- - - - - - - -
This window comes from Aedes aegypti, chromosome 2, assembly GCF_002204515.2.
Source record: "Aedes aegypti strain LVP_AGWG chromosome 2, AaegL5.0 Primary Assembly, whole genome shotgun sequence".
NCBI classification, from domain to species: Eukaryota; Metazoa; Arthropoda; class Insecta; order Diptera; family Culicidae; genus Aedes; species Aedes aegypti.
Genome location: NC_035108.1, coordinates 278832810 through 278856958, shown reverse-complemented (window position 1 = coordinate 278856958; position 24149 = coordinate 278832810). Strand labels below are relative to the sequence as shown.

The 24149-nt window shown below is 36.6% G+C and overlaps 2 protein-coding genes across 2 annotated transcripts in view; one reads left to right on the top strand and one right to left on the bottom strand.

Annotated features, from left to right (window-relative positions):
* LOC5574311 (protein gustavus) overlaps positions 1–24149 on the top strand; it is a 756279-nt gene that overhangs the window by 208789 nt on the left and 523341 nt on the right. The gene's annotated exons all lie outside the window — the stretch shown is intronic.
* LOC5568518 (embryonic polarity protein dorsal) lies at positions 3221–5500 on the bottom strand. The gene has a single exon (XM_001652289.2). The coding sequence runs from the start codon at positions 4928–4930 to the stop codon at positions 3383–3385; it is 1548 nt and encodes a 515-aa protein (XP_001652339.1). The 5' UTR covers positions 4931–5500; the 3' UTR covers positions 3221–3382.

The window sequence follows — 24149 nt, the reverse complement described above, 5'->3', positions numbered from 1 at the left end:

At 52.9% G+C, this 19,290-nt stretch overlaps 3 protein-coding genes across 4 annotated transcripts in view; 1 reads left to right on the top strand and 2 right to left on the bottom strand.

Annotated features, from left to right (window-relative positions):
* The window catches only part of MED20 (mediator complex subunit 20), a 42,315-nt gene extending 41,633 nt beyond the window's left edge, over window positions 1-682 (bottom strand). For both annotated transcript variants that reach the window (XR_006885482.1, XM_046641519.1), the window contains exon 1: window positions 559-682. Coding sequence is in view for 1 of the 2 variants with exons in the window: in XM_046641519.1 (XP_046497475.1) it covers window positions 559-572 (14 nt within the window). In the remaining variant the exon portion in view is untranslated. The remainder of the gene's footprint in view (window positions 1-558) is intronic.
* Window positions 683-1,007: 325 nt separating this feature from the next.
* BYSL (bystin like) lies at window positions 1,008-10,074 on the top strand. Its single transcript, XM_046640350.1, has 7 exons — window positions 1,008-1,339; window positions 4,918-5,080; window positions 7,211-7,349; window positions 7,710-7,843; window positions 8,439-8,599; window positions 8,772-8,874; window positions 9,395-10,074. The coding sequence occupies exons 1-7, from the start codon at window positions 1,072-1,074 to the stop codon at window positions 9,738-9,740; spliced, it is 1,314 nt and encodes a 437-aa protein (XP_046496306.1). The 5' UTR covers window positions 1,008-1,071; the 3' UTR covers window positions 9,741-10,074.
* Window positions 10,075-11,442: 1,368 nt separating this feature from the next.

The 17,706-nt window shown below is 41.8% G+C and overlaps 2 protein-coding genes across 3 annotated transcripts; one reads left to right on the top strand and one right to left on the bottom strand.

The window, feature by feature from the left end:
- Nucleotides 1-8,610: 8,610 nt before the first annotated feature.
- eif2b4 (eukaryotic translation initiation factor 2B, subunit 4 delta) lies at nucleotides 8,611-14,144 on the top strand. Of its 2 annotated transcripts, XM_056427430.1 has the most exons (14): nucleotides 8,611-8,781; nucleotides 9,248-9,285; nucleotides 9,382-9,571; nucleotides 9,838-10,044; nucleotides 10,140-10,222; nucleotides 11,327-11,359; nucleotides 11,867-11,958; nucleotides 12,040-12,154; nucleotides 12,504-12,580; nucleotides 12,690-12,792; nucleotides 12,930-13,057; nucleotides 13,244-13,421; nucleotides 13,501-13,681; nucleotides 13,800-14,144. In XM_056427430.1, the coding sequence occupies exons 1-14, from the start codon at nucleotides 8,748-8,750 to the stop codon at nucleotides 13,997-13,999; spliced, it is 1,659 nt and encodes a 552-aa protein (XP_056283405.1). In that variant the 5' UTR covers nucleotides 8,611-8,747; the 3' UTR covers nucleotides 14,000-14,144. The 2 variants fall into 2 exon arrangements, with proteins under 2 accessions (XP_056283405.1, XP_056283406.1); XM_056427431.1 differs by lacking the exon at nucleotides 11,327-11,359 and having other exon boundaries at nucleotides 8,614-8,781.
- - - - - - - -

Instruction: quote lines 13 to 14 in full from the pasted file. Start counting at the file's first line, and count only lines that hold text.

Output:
* Window positions 683-1,007: 325 nt separating this feature from the next.
* BYSL (bystin like) lies at window positions 1,008-10,074 on the top strand. Its single transcript, XM_046640350.1, has 7 exons — window positions 1,008-1,339; window positions 4,918-5,080; window positions 7,211-7,349; window positions 7,710-7,843; window positions 8,439-8,599; window positions 8,772-8,874; window positions 9,395-10,074. The coding sequence occupies exons 1-7, from the start codon at window positions 1,072-1,074 to the stop codon at window positions 9,738-9,740; spliced, it is 1,314 nt and encodes a 437-aa protein (XP_046496306.1). The 5' UTR covers window positions 1,008-1,071; the 3' UTR covers window positions 9,741-10,074.